Hear Richard Armitage On The Romeo And Juliet You Didn't Know
Shakespeare wasn't the first to tell the story of the star-cross'd lovers nor was he the last. David Hewson's new novel, written exclusively for audio, puts a different spin on the tale — with help from this honey-voiced actor.By David HewsonNov 29, 2016 9:28 AM
Narrated by Richard Armitage
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Two households, both alike in dignity,
In fair Verona, where we set our scene,
From ancient grudge break to new mutiny,
Where civil blood makes civil hands unclean.
From forth the fatal loins of these two foes
A pair of star-cross’d lovers take their life;
Whose misadventured piteous overthrows
Do with their death bury their parents’ strife.
So begins Romeo and Juliet, with Shakespeare making the unusual decision to summarise, in the space of eight lines of verse, the play to come. In the beautiful but hot-tempered city of Verona, two warring families renew hostilities. Their unfortunate offspring become lovers and kill themselves. With their deaths, the vendetta between the two houses ends.
Violence, ancient hatred, hot-blooded teenagers, doomed illicit passion, and redemptive suicide … ingredients enough for a tale that has become probably the most famous romantic tragedy in the world. But while the most familiar telling of it may belong to Shakespeare, the story certainly doesn’t.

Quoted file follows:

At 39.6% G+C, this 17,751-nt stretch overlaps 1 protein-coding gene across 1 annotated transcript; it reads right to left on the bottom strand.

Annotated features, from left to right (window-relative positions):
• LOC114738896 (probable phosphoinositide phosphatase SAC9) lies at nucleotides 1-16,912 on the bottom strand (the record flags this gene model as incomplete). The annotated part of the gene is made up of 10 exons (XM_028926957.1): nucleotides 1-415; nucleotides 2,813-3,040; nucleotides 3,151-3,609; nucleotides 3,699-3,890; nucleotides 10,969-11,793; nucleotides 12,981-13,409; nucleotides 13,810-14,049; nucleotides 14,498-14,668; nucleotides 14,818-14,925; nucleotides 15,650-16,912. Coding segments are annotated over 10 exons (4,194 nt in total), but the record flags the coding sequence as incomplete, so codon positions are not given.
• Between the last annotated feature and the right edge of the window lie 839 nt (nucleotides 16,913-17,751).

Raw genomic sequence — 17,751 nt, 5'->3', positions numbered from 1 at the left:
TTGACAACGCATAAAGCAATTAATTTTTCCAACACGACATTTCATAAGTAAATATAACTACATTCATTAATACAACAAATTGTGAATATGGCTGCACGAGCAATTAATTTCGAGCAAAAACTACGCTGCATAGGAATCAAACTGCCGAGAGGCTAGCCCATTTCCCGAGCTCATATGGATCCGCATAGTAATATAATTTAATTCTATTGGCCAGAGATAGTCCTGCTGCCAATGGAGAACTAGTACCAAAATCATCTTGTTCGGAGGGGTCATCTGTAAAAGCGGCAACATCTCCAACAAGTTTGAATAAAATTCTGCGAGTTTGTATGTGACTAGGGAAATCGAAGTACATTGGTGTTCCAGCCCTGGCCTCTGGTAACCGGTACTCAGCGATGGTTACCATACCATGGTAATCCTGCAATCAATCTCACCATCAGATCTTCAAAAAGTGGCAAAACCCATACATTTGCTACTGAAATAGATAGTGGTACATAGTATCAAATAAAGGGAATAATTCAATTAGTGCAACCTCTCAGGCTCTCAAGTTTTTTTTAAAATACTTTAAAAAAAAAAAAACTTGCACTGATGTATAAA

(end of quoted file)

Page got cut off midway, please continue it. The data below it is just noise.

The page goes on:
The first recorded version of what was to become Romeo and Juliet appeared in a collection of Italian romances published in 1476. It was then set in Siena and the lovers were called “Mariotto” and “Gianozza.” The names of “Giulietta” and “Romeo” did not appear until an adaptation by a Venetian writer in 1531.
This was elaborated upon further by a later Italian author, Matteo Bandello, as part of a story collection which may also have inspired Shakespeare’s Much Ado About Nothing and Twelfth Night, as well as John Webster’s The Duchess of Malfi. In 1562, Bandello’s work was translated into French. That version was turned into an English poem, by a little-known writer called Arthur Brooke, which Shakespeare used as the basis for his play.
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While there are countless conspiracy theories surrounding Shakespeare — that he was someone else, or even Italian himself — we know one thing for sure: He was certainly an avaricious devourer of the work of others. At most, only four of his dramas — Love’s Labour’s Lost, A Midsummer Night’s Dream, The Merry Wives of Windsor, and The Tempest — are thought to be original. The remaining thirty-three surviving works all pillage earlier histories, books, and even plays performed just a few years before.
Today we’d think of this as plagiarism, but in the sixteenth century there was no concept of copyright. Stories were deemed by many as free to be used and reused at will, and Shakespeare did that enthusiastically. Some 4,144 out of 6,033 lines in Parts I, II, and III of Henry VI are either copied directly or paraphrased from the work of others.